Bitcoin Exchange Mt. Gox Heads for Liquidation
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Don’t hold your breath for a comeback (or for your missing bitcoins). Mt. Gox will never rise from the dead. Not unless some brave soul buys it that is.
If you were one of the unlucky customers who still had bitcoins on Mt. Gox during its epic meltdown, chances are you’re not getting your BTC back. Probably ever.
The Tokyo District Court has officially shot down the collapsed Bitcoin exchange and trading platform’s bankruptcy application, its CEO Mark Karpeles said in an announcement on the company’s defunct website today.
Instead, Mt. Gox is calling it quits and heading for liquidation, reports The Wall Street Journal.
“People familiar with the situation” told the Journal that the complicated nature of a possible Mt. Gox recovery was unfeasible due to the challenges of meeting with creditors scattered throughout the world and the Tokyo-based company’s “lack of realistic rehabilitation plans.”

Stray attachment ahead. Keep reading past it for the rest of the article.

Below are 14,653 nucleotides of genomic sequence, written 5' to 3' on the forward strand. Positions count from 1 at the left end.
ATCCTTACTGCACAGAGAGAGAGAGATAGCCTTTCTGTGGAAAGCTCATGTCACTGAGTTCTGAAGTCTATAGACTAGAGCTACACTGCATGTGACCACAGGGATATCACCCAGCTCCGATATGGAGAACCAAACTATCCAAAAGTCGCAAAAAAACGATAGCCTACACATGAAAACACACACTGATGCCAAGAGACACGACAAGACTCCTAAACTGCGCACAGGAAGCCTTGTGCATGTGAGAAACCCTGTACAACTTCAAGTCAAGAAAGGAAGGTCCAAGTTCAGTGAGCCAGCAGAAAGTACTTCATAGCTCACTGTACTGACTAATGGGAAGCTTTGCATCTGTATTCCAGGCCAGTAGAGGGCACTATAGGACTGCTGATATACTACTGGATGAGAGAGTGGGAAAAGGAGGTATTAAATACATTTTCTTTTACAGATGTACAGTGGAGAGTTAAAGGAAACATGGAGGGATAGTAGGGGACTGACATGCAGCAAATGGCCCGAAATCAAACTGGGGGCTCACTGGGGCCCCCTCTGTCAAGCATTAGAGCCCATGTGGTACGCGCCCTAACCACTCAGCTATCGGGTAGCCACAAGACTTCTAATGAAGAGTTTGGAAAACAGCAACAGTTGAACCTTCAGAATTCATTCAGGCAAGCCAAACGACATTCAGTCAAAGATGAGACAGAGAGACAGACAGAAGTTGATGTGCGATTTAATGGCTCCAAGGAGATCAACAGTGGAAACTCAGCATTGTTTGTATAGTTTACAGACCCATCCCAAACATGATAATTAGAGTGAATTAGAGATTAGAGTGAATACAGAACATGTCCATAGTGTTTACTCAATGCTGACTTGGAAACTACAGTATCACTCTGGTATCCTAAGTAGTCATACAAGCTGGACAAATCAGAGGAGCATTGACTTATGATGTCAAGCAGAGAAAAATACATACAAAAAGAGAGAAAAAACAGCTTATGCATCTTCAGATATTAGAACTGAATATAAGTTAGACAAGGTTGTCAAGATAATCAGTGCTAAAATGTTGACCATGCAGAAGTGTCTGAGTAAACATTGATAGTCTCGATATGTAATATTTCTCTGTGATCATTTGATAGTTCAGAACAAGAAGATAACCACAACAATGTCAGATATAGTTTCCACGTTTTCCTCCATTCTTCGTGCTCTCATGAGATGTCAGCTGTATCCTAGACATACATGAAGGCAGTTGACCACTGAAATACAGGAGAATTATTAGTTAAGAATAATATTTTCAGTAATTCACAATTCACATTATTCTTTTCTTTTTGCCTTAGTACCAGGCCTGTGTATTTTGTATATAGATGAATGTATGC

If the court green lights Mt. Gox’s request for liquidation, Karpeles will hand the reins over to a trustee who will handle -- and likely attempt to sell off -- the company’s assets. Who’d be brazen enough to buy (and somehow resuscitate) the failed company, we wonder?
Related: 6 Bitcoin Basics for Beginners
Mt. Gox filed for bankruptcy protection back on Feb. 28. Karpeles blamed hackers for his company’s demise, claiming they preyed on a “transaction malleability” vulnerability within its system that enabled them to swipe almost half a billion U.S. dollars worth of the virtual currency.
During its collapse, the company lost some 750,000 of its customers’ BTC and 100,000 of its own. A month later, Karpeles announced that the discovery of 200,000 “missing” bitcoins.
Karpeles likely won’t be prosecuted in Japan because Mt. Gox isn’t entirely subject to current regulations there.
Meanwhile, news broke today that he’ll be a no-show at a hearing in Washington, D.C., this Friday, despite being ordered to by the U.S. Department of Treasury’s Financial Crimes Enforcement Network. According to a statement filed by his lawyers, Karpeles is “not willing travel to the U.S.” not until he can “get up to speed” on the case and gather additional legal advice.